Why do we refrigerate eggs?

In the USA, we keep our eggs refrigerated. This is the way it’s been since I was a child, and I never questioned it. Then a few years ago I visited Spain. While shopping in a local grocery store, I noticed a huge stack of eggs sitting in a corner of the store.

I finally got around to researching it, and this is what I found out. Egg-laying chickens in Europe are vaccinated for salmonella, whereas in the USA they are not. Because eggs are ripe grounds for salmonella, the USDA requires egg producers to wash their eggs and spray with chlorine before selling them. This process removes the “cuticle,” a thin protective layer that actually protects the egg from absorbing harmful bacteria. The unprotected eggs must now be refrigerated to maintain freshness and keep bacteria from spreading. (BTW… the EU prohibits the washing of eggs.)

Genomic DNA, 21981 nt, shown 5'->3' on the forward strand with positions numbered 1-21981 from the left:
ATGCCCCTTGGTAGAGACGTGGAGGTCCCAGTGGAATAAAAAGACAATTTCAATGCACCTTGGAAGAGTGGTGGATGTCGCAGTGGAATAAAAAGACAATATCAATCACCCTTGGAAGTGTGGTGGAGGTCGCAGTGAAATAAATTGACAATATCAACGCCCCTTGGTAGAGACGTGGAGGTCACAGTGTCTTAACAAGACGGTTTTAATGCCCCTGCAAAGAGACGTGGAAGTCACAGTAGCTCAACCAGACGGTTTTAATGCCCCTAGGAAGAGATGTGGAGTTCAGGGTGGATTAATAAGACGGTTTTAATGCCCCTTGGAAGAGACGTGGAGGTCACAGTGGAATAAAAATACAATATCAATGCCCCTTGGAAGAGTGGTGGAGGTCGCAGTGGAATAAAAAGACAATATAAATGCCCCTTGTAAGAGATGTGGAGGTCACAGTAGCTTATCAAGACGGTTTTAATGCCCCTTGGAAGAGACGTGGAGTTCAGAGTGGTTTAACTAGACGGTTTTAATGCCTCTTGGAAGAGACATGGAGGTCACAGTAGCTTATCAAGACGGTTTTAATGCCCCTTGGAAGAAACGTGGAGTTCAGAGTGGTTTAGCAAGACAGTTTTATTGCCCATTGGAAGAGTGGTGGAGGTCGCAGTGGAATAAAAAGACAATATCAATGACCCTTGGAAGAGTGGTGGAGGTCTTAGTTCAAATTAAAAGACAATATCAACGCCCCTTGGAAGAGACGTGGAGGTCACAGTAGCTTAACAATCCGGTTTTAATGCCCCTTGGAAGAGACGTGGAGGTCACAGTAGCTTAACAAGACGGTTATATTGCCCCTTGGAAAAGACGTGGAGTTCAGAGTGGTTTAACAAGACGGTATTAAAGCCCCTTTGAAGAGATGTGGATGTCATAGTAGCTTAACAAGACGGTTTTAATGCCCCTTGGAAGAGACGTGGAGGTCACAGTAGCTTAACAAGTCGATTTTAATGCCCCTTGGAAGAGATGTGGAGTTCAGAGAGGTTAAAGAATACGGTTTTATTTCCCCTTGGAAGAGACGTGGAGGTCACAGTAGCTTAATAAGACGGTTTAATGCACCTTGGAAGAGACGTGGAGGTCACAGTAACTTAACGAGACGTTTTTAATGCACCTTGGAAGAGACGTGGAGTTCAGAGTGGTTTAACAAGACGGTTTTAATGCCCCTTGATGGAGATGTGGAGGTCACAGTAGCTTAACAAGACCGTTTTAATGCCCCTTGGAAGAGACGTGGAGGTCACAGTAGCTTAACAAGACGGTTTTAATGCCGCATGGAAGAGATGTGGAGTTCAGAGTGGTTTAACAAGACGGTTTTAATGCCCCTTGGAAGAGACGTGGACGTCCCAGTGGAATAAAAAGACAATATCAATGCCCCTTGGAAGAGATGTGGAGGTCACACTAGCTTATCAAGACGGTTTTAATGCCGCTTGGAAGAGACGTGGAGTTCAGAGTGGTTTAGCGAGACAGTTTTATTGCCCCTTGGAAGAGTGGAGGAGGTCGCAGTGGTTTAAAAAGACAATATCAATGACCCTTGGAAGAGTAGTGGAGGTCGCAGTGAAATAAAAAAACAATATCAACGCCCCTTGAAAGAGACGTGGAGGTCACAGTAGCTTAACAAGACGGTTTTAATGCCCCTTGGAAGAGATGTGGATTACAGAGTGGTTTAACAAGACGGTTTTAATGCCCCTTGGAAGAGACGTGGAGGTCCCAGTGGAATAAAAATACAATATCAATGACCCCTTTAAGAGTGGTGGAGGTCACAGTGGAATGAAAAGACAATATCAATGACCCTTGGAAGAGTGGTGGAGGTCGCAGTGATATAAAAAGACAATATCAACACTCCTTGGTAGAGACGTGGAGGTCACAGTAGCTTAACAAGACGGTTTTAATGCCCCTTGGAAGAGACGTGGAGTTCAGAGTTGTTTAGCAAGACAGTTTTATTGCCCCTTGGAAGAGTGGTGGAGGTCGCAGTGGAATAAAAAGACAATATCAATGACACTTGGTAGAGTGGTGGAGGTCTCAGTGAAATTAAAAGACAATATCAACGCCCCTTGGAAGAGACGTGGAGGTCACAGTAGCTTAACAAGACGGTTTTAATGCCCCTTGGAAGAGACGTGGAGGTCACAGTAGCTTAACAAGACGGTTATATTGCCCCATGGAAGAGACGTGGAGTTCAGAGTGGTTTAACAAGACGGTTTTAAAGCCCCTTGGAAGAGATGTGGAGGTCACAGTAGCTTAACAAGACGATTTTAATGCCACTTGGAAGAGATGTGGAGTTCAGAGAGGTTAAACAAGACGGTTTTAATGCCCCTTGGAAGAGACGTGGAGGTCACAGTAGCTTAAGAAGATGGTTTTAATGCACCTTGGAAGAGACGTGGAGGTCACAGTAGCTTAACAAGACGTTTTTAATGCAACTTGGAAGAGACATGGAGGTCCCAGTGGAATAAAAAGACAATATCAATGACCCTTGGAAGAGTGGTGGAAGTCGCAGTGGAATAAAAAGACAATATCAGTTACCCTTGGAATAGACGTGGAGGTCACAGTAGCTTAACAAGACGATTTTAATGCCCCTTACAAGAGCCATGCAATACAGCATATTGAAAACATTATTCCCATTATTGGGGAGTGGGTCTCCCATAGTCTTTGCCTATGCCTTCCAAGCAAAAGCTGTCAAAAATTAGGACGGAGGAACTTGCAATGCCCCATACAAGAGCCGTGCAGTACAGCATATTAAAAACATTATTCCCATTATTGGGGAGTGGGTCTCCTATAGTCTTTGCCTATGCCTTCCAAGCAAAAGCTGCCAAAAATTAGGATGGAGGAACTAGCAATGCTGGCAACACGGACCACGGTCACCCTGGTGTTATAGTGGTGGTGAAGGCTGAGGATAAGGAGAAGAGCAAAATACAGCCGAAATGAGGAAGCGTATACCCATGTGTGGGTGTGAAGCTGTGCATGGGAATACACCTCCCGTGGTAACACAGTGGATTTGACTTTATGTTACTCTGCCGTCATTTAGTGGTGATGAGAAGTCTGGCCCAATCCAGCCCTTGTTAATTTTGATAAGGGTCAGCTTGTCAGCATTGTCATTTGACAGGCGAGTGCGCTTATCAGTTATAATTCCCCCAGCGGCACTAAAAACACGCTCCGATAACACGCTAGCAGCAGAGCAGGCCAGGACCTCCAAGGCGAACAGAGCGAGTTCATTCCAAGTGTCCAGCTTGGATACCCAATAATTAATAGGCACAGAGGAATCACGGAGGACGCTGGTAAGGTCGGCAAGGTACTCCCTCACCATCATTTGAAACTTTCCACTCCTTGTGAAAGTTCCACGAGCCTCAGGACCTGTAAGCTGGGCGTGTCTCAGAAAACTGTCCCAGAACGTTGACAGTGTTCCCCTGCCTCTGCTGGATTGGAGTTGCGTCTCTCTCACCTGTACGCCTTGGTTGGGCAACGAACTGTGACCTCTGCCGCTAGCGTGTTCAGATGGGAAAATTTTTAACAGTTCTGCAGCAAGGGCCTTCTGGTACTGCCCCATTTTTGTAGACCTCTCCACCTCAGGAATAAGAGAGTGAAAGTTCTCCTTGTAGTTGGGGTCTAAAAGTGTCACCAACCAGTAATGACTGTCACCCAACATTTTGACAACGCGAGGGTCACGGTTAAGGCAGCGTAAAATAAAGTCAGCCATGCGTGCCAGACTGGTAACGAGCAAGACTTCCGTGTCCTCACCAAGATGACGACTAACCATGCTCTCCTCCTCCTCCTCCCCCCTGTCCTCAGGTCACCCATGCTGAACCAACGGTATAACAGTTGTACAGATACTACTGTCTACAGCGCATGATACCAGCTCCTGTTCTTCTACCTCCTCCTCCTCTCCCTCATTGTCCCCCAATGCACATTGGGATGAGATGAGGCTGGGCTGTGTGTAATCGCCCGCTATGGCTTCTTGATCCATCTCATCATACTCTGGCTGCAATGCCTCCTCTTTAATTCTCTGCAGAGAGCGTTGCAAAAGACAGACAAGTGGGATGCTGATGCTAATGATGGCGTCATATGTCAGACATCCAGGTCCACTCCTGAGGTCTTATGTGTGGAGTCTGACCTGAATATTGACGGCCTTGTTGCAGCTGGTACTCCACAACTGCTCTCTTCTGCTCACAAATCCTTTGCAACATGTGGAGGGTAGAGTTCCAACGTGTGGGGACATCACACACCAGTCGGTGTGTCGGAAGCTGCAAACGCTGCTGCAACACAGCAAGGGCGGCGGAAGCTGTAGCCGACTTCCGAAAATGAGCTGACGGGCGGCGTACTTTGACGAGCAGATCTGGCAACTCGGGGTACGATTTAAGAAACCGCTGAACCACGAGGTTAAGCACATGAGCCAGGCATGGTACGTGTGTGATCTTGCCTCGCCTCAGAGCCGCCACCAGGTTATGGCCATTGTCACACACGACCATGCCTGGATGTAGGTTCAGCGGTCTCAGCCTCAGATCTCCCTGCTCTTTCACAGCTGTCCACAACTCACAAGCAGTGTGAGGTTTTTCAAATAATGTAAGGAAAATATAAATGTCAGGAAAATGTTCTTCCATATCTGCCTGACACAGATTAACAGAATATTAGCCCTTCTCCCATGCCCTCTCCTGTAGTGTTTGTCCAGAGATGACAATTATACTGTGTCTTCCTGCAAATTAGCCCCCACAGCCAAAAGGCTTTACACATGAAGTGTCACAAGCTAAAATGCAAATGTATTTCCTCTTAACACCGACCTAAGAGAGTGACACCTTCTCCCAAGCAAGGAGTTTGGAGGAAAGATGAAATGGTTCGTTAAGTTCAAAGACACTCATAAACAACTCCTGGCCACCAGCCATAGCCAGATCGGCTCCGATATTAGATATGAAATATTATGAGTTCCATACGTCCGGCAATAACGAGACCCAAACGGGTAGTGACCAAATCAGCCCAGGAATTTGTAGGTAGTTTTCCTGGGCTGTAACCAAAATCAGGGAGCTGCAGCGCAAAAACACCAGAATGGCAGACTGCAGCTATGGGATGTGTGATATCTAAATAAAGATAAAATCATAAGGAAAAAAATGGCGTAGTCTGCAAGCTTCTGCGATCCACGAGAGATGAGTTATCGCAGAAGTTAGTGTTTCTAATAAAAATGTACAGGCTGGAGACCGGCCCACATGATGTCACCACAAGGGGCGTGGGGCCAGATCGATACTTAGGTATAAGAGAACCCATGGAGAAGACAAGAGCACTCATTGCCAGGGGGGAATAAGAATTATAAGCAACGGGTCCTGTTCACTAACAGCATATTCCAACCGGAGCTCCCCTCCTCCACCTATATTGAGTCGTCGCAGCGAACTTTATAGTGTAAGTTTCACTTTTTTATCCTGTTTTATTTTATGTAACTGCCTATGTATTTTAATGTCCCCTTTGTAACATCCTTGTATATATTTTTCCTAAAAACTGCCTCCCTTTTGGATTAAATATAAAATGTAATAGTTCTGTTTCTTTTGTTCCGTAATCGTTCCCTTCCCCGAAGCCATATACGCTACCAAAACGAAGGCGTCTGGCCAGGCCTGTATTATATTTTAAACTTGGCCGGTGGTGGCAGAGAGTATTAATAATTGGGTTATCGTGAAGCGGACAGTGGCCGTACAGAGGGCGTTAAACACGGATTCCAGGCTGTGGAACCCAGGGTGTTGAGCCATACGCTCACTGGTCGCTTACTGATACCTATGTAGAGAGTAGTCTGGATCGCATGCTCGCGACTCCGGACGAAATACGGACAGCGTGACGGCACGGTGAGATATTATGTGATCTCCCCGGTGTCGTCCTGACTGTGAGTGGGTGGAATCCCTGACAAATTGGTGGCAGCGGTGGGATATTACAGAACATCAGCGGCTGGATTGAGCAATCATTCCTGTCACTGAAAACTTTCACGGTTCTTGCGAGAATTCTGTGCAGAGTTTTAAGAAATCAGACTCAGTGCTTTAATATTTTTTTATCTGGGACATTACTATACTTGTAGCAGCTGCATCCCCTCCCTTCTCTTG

Yep, it sounds kinda backwards to me too.

Incidentally, Spaniards love their eggs, as you will quickly discover if you ever visit. One of their signature dishes is “tortilla,” which is basically a dish made on the stove using eggs and potatoes. It’s a pain to make (I tried it), but it is simply divine!

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